c ruing the hill. The organisation is
inn. led Noa-Sectarian and Protestant
Schools Committee for Freedom in
Education. W. L. Brewster, ex-city
commissioner, anil at present a mem
ber of the Portland library board, is
the chairman. Joseph A. Hill, prin
cipal of the Hill Military academy,
Portland, an old established non-sectarian
school for boys, is executive
That the proposed bill is causing
widespread interest throughout ' the
entire United States and that it is
drawing comment from the country's
foremost educators, none of whom,
thus far, has been favorable to its pro
visions, is the declaration of Mr. Hill.
.Adverse criticism has been receiv
ed from Nicholas Murray Butler, presi
dent of Columbia university, who con
cluded his letter by saying:
"This bill should be entitled 'A bill
to make impossible the American
system of education in Oregon.' It is
fundamentally un-American in its prin
ciple and purpose and should be over
"The task of educating all the chil
dren of America is great enough to
make right thinking men welcome the
co-operation of every proper private
and public effort to this end," com
ments Robert E. Vinson, president of
the University of Texas.
Harry Pratt Judson, president of
the University of Chicago, says he
believes the proposed law would "vio
late fundamental r(ights of American
citizens with regard to the education
of their children."
"It certainly looks like an attempt
to give the majority of the people a
dangerous power to restrict the dif
fusion of truth which it wishes to
suppress," is the way Arthur Had
ley, president of Yaie university, sizes
up the bill's provisions.
"These comments are by unpreju
diced men of the highest standing,
who have no Interest other than the
public interest," naid Mr. Hill. "It
is a good sideligh on the local sit
uation from unbiased sources."
I Special attention given to lameandin-
I I Guarantee Satisfaction,
j! Give me a Trial
FRAN ft SHIVELY
Lame and interfering horses Carefully Attended
Located at Scrivner's BlacKsmith Shop I
HEPPNER OREGON I
"',, ' iV : U i'M fin l
m)'''' . : -'"-: -TJiisa-
Private SchoJis Efficient.
Private schools, all of which are
under Et.it e super,. s.ion anyway, are j
standardised, efficient, are NOT a
menace; they tr j'-h American prin
ciples and idra!s. Why eioso them, as
the so-i ailed compulsory education bill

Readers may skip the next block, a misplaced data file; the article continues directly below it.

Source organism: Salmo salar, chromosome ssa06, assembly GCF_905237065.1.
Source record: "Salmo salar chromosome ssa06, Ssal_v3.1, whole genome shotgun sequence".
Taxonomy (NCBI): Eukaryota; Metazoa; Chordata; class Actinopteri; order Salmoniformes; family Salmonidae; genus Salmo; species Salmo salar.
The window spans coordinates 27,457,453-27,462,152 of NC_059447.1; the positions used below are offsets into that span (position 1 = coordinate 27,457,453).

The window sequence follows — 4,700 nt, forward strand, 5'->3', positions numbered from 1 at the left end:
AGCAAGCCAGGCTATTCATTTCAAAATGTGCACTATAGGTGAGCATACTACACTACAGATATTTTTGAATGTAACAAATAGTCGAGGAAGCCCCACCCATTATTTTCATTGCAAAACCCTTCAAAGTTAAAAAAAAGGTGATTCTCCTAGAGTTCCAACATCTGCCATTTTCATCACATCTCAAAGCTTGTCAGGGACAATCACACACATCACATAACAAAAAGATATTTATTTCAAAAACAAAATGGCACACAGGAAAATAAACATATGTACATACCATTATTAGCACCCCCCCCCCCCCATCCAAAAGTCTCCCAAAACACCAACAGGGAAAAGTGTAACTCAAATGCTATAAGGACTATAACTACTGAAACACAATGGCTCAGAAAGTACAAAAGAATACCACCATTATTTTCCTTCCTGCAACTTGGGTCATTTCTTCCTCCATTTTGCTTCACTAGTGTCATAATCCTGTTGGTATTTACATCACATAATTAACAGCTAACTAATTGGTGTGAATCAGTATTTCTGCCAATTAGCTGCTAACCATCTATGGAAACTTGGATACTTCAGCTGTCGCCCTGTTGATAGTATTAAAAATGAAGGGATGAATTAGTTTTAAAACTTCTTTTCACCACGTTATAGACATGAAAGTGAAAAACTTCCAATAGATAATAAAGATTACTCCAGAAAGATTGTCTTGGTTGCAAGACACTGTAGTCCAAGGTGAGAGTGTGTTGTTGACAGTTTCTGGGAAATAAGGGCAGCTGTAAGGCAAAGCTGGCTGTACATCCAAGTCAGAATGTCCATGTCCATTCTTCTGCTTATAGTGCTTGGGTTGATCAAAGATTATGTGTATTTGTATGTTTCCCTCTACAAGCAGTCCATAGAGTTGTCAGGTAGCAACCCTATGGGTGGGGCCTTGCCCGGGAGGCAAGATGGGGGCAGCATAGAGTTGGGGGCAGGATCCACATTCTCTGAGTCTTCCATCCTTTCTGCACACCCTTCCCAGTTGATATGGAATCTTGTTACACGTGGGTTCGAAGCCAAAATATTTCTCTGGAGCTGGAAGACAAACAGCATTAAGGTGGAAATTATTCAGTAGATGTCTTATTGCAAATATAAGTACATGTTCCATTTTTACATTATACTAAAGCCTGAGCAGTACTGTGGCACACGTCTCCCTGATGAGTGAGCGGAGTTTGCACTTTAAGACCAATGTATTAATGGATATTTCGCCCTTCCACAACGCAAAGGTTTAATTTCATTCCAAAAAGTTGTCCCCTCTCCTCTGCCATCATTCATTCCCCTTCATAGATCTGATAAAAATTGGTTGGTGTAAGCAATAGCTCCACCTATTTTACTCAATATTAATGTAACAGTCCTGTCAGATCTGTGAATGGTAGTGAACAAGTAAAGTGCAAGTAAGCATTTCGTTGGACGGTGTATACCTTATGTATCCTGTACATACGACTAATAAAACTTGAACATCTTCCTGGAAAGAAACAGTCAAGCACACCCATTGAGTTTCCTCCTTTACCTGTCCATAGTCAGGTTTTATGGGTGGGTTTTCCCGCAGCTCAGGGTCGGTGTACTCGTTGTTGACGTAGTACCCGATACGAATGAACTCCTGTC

proposes to do?
MIIIIHII llllllllll I lllllllllllllllllllllllll!li;illlllll:lllllllllllllllllllllllW
I Money and Industry j
Nothing is so vital to industry of every
character as money.
And one of the main functions of this bank
is to see that legitimate industry has a prop
er supply of funds to keep the wheels turn
ing. Many a prosperous business has been
dwarfted in its growth because of the need
of a ready supply of money at the needed
The establishment of proper banking con
nections is therefore vital to your prosperity
i The Eats Thai are
We make it our business to sell meats for eats that are real
treats. And we don't comply with the food laws because it is
compulsory we do it because we want, ami expect to get good
sel vico. and fair treatment from merchants and professional
men with whom we deal, and because we know it Is our busi
ness to sell only the best.'
For breakfast, lunch, or dinner we can supply your wants, no
t matter how elaborate or how conservative. We have arrang
ed to fill all orders and would lfke to see your meat order.
rjmiwm m in 1 11 11 iw iwmbhwwbwmmmmmmw
Get Out Your Heavy
Why pay more for gasoline when
you can get it at the Byers Chop Mill
for 30 cents a gallon? Rt.f
First National Bank
State Monopoly of Schools would cost
Over $1,000,000 year for operation
Over $3,000,000 for buildings and grounds
'THE first cost of state monopoly of schools
J-Would be something over three million
dollars for new buildings and grounds. We
would have to pay a yearly tax of over one
million dollars for operation in addition to
what we are paying now. ;
They propose that Oregonians pay this bill
for "Real Americanism." But it is not Amer
icanism to take away the right of the parent
to control Jhje education of the child.
' They propose that we pay t'-t!" h-"o "Compulsory
School." But v.j actually h. . . .'ry school right
now under the r. resent law.
, Be not deceived What this burden of added taxes will
go for is an experiment in education along communistic
.lines the substitution of state monopoly in education for
'parental guidance. Russia is trying this experiment
Let us profit by her failure. Let us maintain our democ
racy and save millions of dollars.
Vote NO on the
School Monopoly Bill
Called on the Ballot Compulsory Education Bill
Thii idvCTtUemenl la paii for by the Non-SecttrUn and Protestant School Committee
Superior Drills Van Brunt
Price List Single Disc
14 x 7 $168.00
18x7 205. 00
16x6 1 80.00
20 x 6 219.00
15 x 7 210.00
20 x 6 222.00
We handle the Oliver and John
Deere lines. Plows, Harrows,
Discs, and Winona Wagons
Peoples Hdw. Co.